As I mentioned previously, I feel Korean vocabulary is also simpler than English's. Previously I was already familiar with English and Chinese, so when I started going through the vocab lists, I was pretty amazed at the number of loan words from both languages.
Most people have the impression that Japanese is very similar to Chinese due to the common use of kanji (Chinese characters). While that is very true of vocabulary (but not of grammar and pronunciation), you'll be interested to know that Korean is even more similar. It's estimated that as much as 70% of Korean vocab originated from Chinese. This is not surprising given centuries of cultural influence from ancient China.
Here's an example of a sentence I just took from a textbook.
어제 수학 선생님의 강의를 듣다가 잤어요.
Pro: O-je Su-hak Son-saeng-nim-e Kang-i-reul Teu-tta-ga Ja-sso-yo.
English: Yesterday I fell asleep listening to the math teacher's lecture.
In Korean it is possible to write in a mix of Hanja (Chinese characters) and Hangul. If you were to place in all possible Hanja, you get:
어제 數學 先生님의 講議를 듣다가 잤어요.
You find that:
數學 = mathematics
先生 = mister (= lecturer)
講議 = lecture
Interesting? 3 vocabulary entries in this sentence are from Chinese alone! And, for those who are proficient in Chinese, they'll find that even the pronunciation of the Hanja is freakingly similar to some Chinese dialects like Cantonese!
For example, ginseng in Cantonese is pronounced as "Yan-sam".
In Korean it is "In-sam" and this vocab entry is also borrowed from Chinese.
한국에서는 소아과 의사들은 다 부자다.
Pro: Han-gu-ge-so-neun So-a-kkwa Eu-i-sa-deu-reun Ta Pu-ja-da.
English: Pediatricians in Korea are all rich.
Replace with Hanja:
韓國에서는 小兒科 醫師들은 다 富者다.
韓國 = South Korea
小兒科 = Pediatrics
醫師 = Doctor
富者 = Rich person
I rest my case. But it's so uncool to write in Chinese so I'd rather make my life simpler and stick to Hangul. :P
Due to the super coolness of writing in Hangul, Chinese characters are almost obsolete in Korea both North and South. However unlike Chinese Korean is not tonal, therefore a single vocab entry can derive multiple meanings unless context is provided in the sentence. Where context fails, this is where Hanja steps in. Thus Hanja is used more in academic writing, official documents, and sometimes newspapers.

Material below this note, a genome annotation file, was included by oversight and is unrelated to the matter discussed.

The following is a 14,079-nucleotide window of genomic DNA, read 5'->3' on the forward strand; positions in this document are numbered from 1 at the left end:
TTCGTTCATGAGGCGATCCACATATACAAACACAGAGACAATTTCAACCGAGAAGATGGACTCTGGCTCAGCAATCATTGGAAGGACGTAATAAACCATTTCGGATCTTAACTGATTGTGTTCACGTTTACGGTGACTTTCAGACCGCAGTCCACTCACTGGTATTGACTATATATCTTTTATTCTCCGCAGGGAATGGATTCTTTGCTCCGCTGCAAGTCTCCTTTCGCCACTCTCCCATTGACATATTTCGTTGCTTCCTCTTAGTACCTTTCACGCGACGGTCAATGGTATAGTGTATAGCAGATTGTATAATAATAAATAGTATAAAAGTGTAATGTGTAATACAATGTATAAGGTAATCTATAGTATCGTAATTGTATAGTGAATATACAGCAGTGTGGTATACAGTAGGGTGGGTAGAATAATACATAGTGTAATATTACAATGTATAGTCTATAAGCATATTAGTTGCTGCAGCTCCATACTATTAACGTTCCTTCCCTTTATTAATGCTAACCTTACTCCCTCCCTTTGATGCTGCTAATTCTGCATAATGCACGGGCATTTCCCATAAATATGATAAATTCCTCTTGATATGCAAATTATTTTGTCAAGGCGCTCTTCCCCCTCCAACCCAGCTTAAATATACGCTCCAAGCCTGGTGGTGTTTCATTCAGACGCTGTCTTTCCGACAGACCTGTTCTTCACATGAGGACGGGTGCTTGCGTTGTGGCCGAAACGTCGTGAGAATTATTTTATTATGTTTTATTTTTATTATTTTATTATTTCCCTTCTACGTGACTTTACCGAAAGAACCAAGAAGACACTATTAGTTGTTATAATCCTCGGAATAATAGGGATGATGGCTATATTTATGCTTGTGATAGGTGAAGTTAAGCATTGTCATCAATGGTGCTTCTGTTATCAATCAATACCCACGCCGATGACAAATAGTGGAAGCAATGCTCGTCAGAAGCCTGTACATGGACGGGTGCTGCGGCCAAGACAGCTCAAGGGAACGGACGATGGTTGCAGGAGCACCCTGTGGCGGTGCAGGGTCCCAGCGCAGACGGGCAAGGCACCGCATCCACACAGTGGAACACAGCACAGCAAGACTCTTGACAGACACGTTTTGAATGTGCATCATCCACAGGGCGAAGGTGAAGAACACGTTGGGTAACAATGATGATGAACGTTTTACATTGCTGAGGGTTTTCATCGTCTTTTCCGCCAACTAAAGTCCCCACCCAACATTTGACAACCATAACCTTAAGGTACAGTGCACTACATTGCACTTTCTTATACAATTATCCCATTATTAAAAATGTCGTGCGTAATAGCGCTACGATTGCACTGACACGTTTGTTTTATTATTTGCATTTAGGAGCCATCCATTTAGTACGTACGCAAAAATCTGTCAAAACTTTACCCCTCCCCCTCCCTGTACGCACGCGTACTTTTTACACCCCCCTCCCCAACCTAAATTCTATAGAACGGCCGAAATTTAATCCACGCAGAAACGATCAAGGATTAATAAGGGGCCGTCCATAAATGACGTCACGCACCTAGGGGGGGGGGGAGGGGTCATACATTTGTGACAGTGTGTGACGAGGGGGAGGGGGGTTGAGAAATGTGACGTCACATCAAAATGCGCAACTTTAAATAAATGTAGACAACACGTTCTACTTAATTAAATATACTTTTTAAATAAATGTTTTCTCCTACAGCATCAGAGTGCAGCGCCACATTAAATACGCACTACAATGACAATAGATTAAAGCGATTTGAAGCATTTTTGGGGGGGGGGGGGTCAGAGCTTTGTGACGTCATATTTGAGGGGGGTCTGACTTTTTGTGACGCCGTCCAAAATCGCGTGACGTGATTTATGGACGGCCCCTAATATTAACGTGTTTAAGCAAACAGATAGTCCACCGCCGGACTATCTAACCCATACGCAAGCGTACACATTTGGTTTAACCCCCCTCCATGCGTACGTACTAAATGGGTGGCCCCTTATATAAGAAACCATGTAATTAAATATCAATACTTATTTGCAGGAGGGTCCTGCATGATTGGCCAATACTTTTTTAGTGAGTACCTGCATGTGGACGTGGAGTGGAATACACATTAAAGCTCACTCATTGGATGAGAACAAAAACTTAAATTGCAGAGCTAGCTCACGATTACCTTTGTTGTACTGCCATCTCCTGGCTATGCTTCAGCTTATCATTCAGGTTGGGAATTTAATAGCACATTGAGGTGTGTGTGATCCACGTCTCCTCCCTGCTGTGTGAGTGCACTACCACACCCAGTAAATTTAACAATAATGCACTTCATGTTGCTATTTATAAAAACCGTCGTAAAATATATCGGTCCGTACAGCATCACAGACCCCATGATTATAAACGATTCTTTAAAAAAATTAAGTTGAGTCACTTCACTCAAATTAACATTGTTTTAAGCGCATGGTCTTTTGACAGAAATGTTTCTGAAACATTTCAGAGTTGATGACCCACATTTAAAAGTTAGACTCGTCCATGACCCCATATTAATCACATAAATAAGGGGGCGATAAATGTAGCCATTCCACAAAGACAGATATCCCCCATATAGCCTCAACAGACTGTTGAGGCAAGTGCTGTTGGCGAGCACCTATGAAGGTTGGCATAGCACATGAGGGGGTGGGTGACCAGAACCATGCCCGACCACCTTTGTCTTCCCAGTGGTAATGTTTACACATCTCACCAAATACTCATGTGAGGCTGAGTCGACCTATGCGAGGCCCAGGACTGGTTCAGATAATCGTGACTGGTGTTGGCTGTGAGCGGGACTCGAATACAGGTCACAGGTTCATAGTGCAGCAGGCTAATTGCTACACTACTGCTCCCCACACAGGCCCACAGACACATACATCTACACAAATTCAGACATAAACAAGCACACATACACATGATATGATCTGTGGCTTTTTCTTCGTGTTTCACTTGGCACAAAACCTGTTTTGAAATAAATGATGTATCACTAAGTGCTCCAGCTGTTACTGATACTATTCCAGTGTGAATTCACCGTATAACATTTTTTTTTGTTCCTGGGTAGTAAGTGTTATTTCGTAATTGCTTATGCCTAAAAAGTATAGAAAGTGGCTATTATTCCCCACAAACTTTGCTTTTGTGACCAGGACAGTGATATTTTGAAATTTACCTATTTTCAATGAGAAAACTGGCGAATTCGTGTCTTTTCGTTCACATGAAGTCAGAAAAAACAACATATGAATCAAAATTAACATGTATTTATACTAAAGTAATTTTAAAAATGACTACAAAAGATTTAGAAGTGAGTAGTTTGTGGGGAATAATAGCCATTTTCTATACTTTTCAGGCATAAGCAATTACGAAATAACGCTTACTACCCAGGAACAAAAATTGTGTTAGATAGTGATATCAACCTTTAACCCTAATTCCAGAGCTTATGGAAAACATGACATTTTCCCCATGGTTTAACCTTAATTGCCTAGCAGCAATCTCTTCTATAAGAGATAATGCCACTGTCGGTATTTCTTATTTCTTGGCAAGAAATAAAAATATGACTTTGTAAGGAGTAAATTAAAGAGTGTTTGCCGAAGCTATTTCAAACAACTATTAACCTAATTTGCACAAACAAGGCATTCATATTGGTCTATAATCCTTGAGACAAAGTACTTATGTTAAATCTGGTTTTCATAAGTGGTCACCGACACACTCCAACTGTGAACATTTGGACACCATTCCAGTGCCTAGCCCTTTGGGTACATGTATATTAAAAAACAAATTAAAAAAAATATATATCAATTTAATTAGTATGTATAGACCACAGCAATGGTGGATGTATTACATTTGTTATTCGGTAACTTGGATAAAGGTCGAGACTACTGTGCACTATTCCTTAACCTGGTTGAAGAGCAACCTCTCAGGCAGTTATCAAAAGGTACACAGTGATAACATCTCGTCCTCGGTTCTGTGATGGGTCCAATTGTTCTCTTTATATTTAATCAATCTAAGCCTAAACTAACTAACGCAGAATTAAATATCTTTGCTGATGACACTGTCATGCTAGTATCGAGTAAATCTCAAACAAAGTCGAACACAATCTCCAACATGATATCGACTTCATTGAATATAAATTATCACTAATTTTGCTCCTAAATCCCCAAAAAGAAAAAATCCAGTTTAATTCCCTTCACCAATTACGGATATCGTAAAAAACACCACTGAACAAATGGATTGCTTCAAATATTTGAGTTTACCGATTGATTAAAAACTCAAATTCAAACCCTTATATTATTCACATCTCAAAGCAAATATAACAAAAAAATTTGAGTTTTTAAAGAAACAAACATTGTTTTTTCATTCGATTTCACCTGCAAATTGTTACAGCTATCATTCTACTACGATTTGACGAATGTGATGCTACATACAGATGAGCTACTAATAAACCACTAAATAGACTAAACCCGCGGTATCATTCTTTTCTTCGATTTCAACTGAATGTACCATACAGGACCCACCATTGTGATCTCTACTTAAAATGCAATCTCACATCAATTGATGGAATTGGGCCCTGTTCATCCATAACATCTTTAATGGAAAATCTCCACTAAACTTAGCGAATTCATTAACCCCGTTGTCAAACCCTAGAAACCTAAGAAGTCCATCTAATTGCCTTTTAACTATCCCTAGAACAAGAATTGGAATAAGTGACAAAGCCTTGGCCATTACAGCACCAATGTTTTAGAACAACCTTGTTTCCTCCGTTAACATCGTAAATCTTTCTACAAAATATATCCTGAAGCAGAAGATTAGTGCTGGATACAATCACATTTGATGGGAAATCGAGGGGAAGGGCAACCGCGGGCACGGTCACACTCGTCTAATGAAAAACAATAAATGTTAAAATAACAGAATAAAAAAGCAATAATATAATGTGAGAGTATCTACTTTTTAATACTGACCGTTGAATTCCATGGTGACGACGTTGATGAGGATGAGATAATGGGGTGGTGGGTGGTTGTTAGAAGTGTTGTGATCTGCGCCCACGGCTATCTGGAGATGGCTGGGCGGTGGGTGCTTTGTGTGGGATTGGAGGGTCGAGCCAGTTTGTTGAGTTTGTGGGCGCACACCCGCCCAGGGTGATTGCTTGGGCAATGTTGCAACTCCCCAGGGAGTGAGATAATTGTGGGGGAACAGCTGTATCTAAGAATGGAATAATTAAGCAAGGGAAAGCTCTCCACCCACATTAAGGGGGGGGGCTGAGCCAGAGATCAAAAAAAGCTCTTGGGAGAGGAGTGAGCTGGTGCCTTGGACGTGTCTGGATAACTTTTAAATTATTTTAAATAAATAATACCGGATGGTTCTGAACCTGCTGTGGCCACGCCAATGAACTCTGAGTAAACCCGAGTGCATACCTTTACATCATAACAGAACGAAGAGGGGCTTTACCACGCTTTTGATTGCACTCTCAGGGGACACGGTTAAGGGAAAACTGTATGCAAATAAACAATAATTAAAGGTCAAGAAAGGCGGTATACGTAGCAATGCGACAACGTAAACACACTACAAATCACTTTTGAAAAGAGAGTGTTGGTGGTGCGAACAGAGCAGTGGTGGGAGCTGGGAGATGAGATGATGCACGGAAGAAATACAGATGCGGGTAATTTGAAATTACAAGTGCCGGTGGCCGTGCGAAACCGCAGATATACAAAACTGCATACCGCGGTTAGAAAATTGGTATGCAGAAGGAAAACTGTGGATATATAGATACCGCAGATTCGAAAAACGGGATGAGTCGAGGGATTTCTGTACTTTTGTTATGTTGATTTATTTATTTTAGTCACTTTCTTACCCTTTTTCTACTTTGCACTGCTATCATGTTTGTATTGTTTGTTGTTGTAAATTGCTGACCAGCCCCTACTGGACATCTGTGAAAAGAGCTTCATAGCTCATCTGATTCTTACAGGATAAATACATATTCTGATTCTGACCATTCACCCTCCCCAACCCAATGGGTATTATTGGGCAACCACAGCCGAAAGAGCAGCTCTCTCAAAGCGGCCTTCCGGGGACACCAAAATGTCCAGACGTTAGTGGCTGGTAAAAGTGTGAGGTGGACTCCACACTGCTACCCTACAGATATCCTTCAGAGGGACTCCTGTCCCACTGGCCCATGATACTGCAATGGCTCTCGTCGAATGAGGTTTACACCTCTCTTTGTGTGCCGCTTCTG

The wiki entry for Hanja is a case in point. The vocab 수도 (pro : su-do) can mean so many things, like:
修道 — spiritual discipline
受渡 — receipt and delivery
囚徒 — prisoner
水都 — 'city of water' (e.g. Hong Kong and Naples)
水稻 — rice
水道 — drain
隧道 — tunnel
首都 — capital (city)
手刀 — hand-knife
However, due to increasing Americanization of life in Korea, Korean also imports more and more words from English. While this is great news for everyone who wants to learn Korean, sometimes it gets confusing because you thought that guy over there was talking some Korean stuff when he was actually enunciating an English word Korea-style! It gets funny sometimes, like:
이 커피가 진하네!
Pro: I Ko-pi-ga Chin-ha-ne!
Did you get the English in the sentence? Yes, that's right, it's coffee and the guy's saying "OMG this coffee is strong!"
라이터 좀 빌려 줘.
Pro: La-i-to Chom Pil-lyo Juo.
English: Lend me your lighter.
The influence of English in Korean is similar to Japanese except that Japanese uses katakana to write foreign words, whereas it's a one-for-all in Korean. Gets confusing sometimes @@
Korean is also distinct from English in that it employs different speech/writing styles for different occasions. What I mean here is formal occasions like meeting with office superiors will use a certain speech style, informal occasions like talking to friends another. Shanna who is also learning Korean has a blog post about this. English does not really have such a distinction.
For example, a "Hello!" or "Good morning" greeting can be expressed in the following ways:
Lit: Are you peaceful? (Do I hear you laugh a bit? :P)
-> Used in talking to superiors but in a more casual occasion, eg. to your mom.
Lit: You are making the effort (= You're doing great!)
-> Used in greeting somebody in the office.
Lit: Peace! (and flash the peace sign as well :P)
-> You guess it, this is for talking to friends.
This system is very familiar to Japanese. I'd like to think for a while that Korean and Japanese are like blood brothers (although many people would disagree for nationalistic reasons :P).
This sums up my rant about English vis-a-vis Korean. I don't want to bore you with too much academics, so this stops for a while. In conclusion, if:
- You're good in English/Chinese/Japanese or some combination of all three
- You're familiar with Chinese characters
- You want to get business from Koreans
- You hate the sucky subtitles in K-dramas that don't reflect what the actors really say.
- You wanna be cool, cos to date only 4 Malaysians are certified in the language.
- You like talking like Yoda :P
Then I suggest you consider learning Korean.
This post, and the first, are related to the giveaway I'm planning. Stay tuned for the real deal.
OMG come look at this hot lady who enjoyed herself in Fraser's Hill!